The UK Association of Letting Agents says new requirements for additional upfront property information should end up actually saving agents time.
By the end of April all property listings must include the council tax band or rate (for lettings and sales), as well as the property price and tenure information (for sales). Over the coming weeks, data fields for these particulars will start to appear on the portals.
Then later changes - again introduced by the National Trading Standards Estate and Letting Agent Team - will mean agents will have to add further ‘material information’. This would include, for example, restrictive covenants, flood risk and other specific factors that may impact certain properties.
UKALA says the benefits of the NTSELAT requirements are clear - “Prospective tenants will be able to decide the suitability of the property. They will not need to waste their time and money visiting and applying for properties which they later change their mind about when they are given more information.“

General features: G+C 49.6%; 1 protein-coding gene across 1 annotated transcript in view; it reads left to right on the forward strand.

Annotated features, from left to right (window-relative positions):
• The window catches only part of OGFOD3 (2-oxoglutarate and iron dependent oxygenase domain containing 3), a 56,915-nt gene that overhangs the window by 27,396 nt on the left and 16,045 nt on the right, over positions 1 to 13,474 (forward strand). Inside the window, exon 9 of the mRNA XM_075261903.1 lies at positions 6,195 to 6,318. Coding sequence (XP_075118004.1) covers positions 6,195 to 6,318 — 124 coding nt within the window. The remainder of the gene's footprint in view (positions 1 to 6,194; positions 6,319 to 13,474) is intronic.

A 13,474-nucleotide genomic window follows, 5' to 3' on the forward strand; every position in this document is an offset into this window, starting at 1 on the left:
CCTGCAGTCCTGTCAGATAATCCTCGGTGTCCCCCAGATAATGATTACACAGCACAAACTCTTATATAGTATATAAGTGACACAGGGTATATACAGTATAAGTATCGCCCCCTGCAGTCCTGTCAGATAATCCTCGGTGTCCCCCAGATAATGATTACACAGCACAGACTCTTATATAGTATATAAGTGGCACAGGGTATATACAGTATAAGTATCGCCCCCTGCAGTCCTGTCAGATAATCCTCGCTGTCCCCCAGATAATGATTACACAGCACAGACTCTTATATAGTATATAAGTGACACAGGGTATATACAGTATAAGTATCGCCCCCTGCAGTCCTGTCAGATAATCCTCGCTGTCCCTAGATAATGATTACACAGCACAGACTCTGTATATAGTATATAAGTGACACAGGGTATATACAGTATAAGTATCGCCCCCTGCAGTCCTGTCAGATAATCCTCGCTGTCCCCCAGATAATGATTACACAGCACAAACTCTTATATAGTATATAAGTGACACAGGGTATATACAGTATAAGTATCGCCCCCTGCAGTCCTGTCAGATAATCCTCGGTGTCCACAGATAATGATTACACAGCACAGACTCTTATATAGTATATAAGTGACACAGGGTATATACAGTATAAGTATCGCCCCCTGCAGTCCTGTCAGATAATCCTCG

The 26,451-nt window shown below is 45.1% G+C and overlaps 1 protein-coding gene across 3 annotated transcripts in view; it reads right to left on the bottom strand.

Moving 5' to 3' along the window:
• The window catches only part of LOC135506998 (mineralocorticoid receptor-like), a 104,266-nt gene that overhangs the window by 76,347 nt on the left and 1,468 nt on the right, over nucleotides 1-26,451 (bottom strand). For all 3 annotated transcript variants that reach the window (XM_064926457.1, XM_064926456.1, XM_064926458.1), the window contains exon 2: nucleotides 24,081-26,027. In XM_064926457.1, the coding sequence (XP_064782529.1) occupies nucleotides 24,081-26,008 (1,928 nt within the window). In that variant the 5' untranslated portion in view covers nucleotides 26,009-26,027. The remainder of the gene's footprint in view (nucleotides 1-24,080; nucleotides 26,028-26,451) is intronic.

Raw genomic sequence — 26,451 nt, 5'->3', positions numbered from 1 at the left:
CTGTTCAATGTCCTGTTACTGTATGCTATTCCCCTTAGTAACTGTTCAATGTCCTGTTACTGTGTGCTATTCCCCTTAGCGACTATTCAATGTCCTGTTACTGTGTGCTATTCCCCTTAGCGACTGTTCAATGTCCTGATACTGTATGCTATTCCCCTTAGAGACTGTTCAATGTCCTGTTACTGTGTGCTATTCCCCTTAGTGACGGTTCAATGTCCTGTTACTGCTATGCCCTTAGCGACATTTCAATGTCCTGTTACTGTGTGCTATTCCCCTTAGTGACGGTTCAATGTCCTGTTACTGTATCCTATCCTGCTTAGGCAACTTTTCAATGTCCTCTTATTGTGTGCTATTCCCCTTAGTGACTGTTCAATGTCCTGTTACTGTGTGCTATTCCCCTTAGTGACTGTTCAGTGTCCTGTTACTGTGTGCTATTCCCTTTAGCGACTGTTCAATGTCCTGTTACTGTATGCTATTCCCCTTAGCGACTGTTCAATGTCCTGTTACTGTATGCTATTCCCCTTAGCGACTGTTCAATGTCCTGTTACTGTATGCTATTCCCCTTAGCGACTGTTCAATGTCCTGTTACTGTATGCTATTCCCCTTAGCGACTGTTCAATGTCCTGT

In a note to the association’s members, it says: “Whilst this will mean that agents and their landlords will have to make more effort to gather information before a property is listed, it will mean that only those prospective tenants who remain genuinely interested will view and apply, saving agents wasted time.
“It should also result in fewer disagreements between tenants and landlords as, for example, the tenant will have known from the first listing that parking of a commercial vehicle or running a business was prohibited.”
The additional information required from the end of April is only ‘phase A’, the first of three phases of enhanced upfront details which NTSELAT will be insisting upon.
UKALA tells its members: “Property management software providers will need to engage with the portals to understand what changes they will need to make, and agents’ website developers may need to understand from the guidance what they will need to do for the agent’s own website.
“However, Phase A implementation should not be too demanding. Early engagement with these third parties is recommended.”